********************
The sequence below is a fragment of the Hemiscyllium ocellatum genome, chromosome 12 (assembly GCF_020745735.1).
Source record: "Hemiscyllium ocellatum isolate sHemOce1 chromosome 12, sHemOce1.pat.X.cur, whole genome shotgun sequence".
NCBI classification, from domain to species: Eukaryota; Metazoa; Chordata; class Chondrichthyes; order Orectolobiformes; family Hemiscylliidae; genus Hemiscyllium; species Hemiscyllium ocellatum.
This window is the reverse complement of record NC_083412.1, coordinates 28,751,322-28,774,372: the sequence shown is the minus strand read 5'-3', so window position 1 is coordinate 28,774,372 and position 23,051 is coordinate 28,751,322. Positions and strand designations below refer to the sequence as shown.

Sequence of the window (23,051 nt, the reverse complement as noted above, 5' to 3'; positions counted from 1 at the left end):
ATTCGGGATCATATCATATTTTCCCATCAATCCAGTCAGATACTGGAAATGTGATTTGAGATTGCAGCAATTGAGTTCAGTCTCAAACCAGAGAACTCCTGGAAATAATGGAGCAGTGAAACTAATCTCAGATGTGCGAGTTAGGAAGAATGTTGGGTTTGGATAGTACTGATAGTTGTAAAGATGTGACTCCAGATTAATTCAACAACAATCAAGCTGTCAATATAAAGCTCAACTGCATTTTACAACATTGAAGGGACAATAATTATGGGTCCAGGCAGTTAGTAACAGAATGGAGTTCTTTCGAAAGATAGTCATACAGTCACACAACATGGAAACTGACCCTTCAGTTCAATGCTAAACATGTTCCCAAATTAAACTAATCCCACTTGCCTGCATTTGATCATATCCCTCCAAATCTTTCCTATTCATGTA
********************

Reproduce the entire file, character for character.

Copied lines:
The sequence below is a fragment of the Hemiscyllium ocellatum genome, chromosome 12 (assembly GCF_020745735.1).
Source record: "Hemiscyllium ocellatum isolate sHemOce1 chromosome 12, sHemOce1.pat.X.cur, whole genome shotgun sequence".
NCBI classification, from domain to species: Eukaryota; Metazoa; Chordata; class Chondrichthyes; order Orectolobiformes; family Hemiscylliidae; genus Hemiscyllium; species Hemiscyllium ocellatum.
This window is the reverse complement of record NC_083412.1, coordinates 28,751,322-28,774,372: the sequence shown is the minus strand read 5'-3', so window position 1 is coordinate 28,774,372 and position 23,051 is coordinate 28,751,322. Positions and strand designations below refer to the sequence as shown.

Sequence of the window (23,051 nt, the reverse complement as noted above, 5' to 3'; positions counted from 1 at the left end):
ATTCGGGATCATATCATATTTTCCCATCAATCCAGTCAGATACTGGAAATGTGATTTGAGATTGCAGCAATTGAGTTCAGTCTCAAACCAGAGAACTCCTGGAAATAATGGAGCAGTGAAACTAATCTCAGATGTGCGAGTTAGGAAGAATGTTGGGTTTGGATAGTACTGATAGTTGTAAAGATGTGACTCCAGATTAATTCAACAACAATCAAGCTGTCAATATAAAGCTCAACTGCATTTTACAACATTGAAGGGACAATAATTATGGGTCCAGGCAGTTAGTAACAGAATGGAGTTCTTTCGAAAGATAGTCATACAGTCACACAACATGGAAACTGACCCTTCAGTTCAATGCTAAACATGTTCCCAAATTAAACTAATCCCACTTGCCTGCATTTGATCATATCCCTCCAAATCTTTCCTATTCATGTA